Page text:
That said, a rocket will pretty much always bring you to a standstill anyway.

Using the flame boost power-up in Extreme-G for N64.

As a result, Extreme-G’s single-player mode can be very frustrating at times.

Unless you’re well in the lead, you’ll often find yourself pummeled by barrage after barrage of attacks. It’s worrying just how quickly you can end up in last place.

UFOs fly overhead as a superfast bike zooms around the track in Extreme-G for Nintendo 64.

Thankfully, you can turn weapons off. In fact, doing so makes Extreme-G considerably easier – which might put you off.

Nevertheless, it’s nice to have the option.

Extreme-G’s technical performance

The game’s industrial, dystopian look combined with the thumping techno soundtrack really enhances the futuristic vibe.

It’s super stylish in every aspect of its presentation – even today. It’s particularly impressive given Extreme-G was a fairly early N64 game.

Sat atop the podium after completing one of Extreme-G's Extreme Contests on Nintendo 64.

Perhaps more importantly, the game still delivers in terms of speed.

It’s not as fast as F-Zero X or Star Wars Episode 1: Racer. Nevertheless, the bikes belt along the track at 300 mph, and it certainly feels as fast as it says.

Giant stone faces of an alien race line the first track of Extreme-G for Nintendo 64.

The game does suffer from some slowdown in parts. But it’s usually very brief and during complex segments of the track. So it doesn’t really impact the experience.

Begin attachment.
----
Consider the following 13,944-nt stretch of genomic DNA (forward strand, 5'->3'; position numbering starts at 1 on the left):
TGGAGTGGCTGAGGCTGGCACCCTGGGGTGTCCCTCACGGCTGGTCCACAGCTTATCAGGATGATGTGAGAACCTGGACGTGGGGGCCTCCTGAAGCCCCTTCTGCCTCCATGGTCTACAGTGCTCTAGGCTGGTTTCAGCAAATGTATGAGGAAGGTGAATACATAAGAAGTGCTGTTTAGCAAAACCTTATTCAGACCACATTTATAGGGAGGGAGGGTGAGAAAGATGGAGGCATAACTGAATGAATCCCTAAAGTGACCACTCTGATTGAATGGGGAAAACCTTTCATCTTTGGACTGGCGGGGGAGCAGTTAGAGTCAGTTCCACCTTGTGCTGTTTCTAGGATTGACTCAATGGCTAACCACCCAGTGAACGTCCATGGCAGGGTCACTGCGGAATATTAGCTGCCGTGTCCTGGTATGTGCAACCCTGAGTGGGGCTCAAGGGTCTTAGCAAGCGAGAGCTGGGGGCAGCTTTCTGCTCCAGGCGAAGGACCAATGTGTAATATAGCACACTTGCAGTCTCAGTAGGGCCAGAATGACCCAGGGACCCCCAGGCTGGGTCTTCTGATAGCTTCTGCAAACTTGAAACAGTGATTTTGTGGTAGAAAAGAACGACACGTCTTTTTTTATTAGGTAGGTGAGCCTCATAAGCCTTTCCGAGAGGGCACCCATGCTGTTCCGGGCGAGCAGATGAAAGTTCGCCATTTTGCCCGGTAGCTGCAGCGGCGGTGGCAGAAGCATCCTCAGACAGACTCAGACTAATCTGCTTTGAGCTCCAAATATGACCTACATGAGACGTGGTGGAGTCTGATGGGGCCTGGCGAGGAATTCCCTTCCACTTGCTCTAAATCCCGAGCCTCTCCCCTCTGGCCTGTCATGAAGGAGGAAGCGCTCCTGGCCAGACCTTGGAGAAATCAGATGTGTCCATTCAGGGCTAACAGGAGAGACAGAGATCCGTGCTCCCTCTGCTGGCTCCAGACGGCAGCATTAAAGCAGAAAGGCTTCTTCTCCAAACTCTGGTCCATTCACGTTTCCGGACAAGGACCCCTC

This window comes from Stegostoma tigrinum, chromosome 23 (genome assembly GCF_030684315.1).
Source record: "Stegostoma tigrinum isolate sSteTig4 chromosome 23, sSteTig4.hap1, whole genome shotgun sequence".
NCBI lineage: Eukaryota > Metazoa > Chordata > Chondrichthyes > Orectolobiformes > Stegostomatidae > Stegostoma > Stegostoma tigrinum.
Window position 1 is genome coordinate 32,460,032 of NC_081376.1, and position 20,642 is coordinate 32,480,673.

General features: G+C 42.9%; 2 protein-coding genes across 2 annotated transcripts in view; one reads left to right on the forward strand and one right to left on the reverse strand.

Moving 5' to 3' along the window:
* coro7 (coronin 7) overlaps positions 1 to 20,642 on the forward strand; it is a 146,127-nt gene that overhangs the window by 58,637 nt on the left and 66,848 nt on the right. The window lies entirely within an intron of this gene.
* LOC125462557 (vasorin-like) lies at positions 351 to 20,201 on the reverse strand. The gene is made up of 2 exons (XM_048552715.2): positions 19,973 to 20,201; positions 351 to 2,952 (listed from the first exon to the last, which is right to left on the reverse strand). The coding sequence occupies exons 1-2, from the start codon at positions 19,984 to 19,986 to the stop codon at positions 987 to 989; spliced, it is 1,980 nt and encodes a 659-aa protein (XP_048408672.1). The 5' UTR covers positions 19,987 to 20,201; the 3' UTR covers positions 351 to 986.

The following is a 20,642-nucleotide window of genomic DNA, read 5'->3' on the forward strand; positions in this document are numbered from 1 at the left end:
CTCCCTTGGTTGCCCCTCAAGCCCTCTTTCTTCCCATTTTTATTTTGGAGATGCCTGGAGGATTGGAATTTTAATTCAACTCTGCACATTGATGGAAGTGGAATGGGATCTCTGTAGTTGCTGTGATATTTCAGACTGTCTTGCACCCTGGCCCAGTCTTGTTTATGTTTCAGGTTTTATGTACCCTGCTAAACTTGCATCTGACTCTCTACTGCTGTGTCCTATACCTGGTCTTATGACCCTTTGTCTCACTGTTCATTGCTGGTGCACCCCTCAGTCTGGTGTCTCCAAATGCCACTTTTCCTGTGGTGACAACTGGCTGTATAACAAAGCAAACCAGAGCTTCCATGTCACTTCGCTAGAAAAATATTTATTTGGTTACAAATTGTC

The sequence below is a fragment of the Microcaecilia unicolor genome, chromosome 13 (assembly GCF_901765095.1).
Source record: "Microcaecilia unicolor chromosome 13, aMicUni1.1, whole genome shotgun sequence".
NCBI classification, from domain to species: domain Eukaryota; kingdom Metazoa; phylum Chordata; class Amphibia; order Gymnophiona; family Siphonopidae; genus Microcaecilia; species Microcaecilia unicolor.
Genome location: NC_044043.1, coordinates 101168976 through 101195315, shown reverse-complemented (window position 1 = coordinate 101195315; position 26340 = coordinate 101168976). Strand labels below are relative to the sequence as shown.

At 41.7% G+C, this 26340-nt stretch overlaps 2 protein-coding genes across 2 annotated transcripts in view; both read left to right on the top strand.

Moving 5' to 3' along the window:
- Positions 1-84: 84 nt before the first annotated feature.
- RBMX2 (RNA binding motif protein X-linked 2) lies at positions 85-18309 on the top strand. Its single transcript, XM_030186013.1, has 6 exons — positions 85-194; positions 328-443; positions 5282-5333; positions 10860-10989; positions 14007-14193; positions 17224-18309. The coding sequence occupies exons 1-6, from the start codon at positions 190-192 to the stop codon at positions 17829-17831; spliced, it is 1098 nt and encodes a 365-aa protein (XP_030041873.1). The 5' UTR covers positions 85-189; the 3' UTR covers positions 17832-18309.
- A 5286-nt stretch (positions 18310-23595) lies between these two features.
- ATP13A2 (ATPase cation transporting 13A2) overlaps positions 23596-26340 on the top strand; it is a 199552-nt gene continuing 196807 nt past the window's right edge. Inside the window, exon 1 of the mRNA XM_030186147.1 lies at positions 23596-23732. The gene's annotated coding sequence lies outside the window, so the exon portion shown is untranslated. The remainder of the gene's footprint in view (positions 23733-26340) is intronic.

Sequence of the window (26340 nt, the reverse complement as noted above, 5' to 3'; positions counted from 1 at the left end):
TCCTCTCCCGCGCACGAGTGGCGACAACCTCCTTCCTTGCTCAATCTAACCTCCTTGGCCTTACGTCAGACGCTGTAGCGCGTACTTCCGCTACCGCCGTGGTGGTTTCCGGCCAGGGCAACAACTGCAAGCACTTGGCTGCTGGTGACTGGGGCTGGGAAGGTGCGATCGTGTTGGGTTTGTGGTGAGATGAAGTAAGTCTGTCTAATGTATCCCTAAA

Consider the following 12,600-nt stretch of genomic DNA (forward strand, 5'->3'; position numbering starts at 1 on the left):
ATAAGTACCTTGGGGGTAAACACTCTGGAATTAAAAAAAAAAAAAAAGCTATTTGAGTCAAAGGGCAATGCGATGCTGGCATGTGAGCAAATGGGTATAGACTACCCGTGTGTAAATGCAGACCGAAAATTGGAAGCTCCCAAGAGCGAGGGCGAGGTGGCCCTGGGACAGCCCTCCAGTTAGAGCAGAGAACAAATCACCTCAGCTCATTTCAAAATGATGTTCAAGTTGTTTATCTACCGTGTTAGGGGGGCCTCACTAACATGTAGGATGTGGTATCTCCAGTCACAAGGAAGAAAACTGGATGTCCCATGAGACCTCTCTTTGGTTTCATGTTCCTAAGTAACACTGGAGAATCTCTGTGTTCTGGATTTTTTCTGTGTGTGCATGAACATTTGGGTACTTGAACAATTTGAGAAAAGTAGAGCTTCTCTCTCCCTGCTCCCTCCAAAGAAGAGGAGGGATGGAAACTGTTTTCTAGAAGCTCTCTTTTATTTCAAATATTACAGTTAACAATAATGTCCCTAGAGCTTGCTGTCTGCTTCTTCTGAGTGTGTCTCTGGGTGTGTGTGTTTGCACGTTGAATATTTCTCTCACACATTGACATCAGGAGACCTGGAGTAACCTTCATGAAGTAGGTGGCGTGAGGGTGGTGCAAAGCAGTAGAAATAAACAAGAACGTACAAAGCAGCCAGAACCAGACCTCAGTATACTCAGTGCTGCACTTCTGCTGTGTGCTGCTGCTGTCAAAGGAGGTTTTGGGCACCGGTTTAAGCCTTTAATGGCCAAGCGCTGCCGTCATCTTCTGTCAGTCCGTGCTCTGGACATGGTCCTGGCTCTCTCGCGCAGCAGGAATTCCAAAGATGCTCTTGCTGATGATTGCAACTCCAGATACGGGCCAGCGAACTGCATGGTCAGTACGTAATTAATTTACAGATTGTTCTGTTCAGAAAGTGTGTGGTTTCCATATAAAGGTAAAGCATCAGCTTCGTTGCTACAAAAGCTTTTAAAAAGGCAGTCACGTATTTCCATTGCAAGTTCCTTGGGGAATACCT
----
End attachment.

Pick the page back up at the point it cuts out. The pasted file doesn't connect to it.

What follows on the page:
It also holds up really well in multiplayer. With four players, the visuals become fuzzy and you lose the nice HUD for a simpler display. But the speed is still there.

Driving round a track set inside a lava-filled volcano in Extreme-G on N64.

Extreme-G has a fairly short draw distance to ensure its mostly consistent performance.

As a result, you can’t always anticipate what’s coming ahead, unless you learn the tracks well. And it’s fair to say that’s a common expectation of most racing games.

Extreme-G's checkerboard-style track, which are clearly inspired by Wipeout.

You do at least get a handy on-screen arrow informing you of upcoming turns.

Unsurprisingly, Extreme-G looks best on a CRT TV. On a modern display, the colours are a bit faded, and darker tracks suffer as a result.

This can be rectified on an UltraHDMI-modded N64 thanks to the gamma boost option.

Using a nitro boost in Extreme-G's treacherous and flaming-hot lava track.

Multiplayer

Up to four players can compete simultaneously in Extreme-G’s multiplayer.